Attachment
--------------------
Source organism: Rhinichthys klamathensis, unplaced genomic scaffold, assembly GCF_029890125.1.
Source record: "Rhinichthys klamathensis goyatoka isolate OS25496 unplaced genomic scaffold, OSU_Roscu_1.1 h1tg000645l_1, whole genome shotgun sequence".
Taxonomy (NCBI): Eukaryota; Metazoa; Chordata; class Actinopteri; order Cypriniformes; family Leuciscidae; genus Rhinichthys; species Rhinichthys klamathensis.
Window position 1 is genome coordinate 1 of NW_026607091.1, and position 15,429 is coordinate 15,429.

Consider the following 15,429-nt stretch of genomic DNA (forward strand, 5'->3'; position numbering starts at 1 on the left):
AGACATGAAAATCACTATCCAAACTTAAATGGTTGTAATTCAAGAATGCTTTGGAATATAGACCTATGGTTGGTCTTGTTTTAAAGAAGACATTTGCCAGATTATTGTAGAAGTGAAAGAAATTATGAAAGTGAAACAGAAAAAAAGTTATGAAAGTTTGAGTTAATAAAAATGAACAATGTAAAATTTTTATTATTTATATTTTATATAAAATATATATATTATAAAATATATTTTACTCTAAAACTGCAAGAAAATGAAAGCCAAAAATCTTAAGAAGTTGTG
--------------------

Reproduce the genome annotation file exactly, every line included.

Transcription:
Source organism: Rhinichthys klamathensis, unplaced genomic scaffold, assembly GCF_029890125.1.
Source record: "Rhinichthys klamathensis goyatoka isolate OS25496 unplaced genomic scaffold, OSU_Roscu_1.1 h1tg000645l_1, whole genome shotgun sequence".
Taxonomy (NCBI): Eukaryota; Metazoa; Chordata; class Actinopteri; order Cypriniformes; family Leuciscidae; genus Rhinichthys; species Rhinichthys klamathensis.
Window position 1 is genome coordinate 1 of NW_026607091.1, and position 15,429 is coordinate 15,429.

Consider the following 15,429-nt stretch of genomic DNA (forward strand, 5'->3'; position numbering starts at 1 on the left):
AGACATGAAAATCACTATCCAAACTTAAATGGTTGTAATTCAAGAATGCTTTGGAATATAGACCTATGGTTGGTCTTGTTTTAAAGAAGACATTTGCCAGATTATTGTAGAAGTGAAAGAAATTATGAAAGTGAAACAGAAAAAAAGTTATGAAAGTTTGAGTTAATAAAAATGAACAATGTAAAATTTTTATTATTTATATTTTATATAAAATATATATATTATAAAATATATTTTACTCTAAAACTGCAAGAAAATGAAAGCCAAAAATCTTAAGAAGTTGTG